“Hey, don’t judge.” We hear those words a lot. But it takes real commitment to say them while staring at 130 thousand murder victims.
Imagine walking into the Aztec capital city of Tenochtitlan in the year 1519. Situated on an island in the middle of an ancient lake where Mexico City now stands, Tenochtitlan was spectacular, even in a region known for its pyramids and plazas.
But what really caught the attention of the Spanish conquistadors was the tower of human skulls that stood in front of the temple of the Aztec gods. Known as Tzompantli, this gruesome structure reportedly contained the skulls of some 130 thousand victims of human sacrifice, performed to ensure that the sun would continue to rise and rain would continue to fall.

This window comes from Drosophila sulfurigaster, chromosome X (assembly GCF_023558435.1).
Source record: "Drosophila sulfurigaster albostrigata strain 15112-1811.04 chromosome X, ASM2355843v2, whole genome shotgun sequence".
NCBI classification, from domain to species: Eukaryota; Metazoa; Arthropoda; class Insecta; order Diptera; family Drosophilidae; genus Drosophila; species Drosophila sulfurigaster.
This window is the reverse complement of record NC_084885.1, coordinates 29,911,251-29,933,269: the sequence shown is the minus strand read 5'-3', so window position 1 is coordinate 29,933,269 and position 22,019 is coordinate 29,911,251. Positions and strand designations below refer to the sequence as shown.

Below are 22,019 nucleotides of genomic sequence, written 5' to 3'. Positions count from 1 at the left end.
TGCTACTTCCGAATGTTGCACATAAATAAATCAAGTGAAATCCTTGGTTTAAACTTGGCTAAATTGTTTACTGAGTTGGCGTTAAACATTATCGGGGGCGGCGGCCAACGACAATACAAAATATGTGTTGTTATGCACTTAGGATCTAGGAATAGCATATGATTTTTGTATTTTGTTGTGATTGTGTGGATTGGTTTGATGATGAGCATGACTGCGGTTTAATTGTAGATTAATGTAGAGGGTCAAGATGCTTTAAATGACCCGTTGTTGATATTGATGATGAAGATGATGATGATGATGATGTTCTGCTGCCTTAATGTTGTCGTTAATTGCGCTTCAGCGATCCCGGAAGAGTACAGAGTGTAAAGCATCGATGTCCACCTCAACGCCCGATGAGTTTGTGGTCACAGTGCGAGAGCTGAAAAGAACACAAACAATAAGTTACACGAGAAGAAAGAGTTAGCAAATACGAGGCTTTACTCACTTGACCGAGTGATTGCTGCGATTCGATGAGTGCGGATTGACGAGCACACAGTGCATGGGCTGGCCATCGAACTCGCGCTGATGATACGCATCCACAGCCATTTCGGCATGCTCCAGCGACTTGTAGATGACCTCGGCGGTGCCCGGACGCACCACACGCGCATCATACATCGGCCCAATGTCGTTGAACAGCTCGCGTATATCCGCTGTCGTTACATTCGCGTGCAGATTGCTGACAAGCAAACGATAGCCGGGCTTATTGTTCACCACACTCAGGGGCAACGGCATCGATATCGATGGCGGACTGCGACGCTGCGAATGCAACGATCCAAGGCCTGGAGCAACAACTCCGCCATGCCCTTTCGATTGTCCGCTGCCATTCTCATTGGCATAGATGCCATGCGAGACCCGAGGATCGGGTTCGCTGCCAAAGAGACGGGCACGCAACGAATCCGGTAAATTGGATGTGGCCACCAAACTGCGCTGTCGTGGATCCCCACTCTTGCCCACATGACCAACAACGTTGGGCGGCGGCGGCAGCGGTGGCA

For many years, historians considered Spanish tales of the Aztec tower of skulls exaggerations or fabrications, invented to justify the conquest of Tenochtitlan two years later. That is until 2015, when archaeologists began finding skull fragments under a Colonial-era house in Mexico City.
They have now uncovered hundreds of intact skulls of people who were neatly defleshed and decapitated. Archaeologists are piecing together a picture of a city built around ritual slaughter on an unimaginable scale. They estimate the Tzompantli was over a hundred feet long, forty feet wide, and fifteen feet tall. And as new victims were sacrificed regularly, it was always freshly-stocked. If anything, the old stories fell short of just how monstrous this monument to Aztec religion was.
Now, you’d think we could all agree that human sacrifice is a horrific evil. But the author of the Science Magazine article about this tower of skulls begs to differ. Lizzie Wade took to Twitter to chide her readers for not seeing things from the Aztecs’ perspective!
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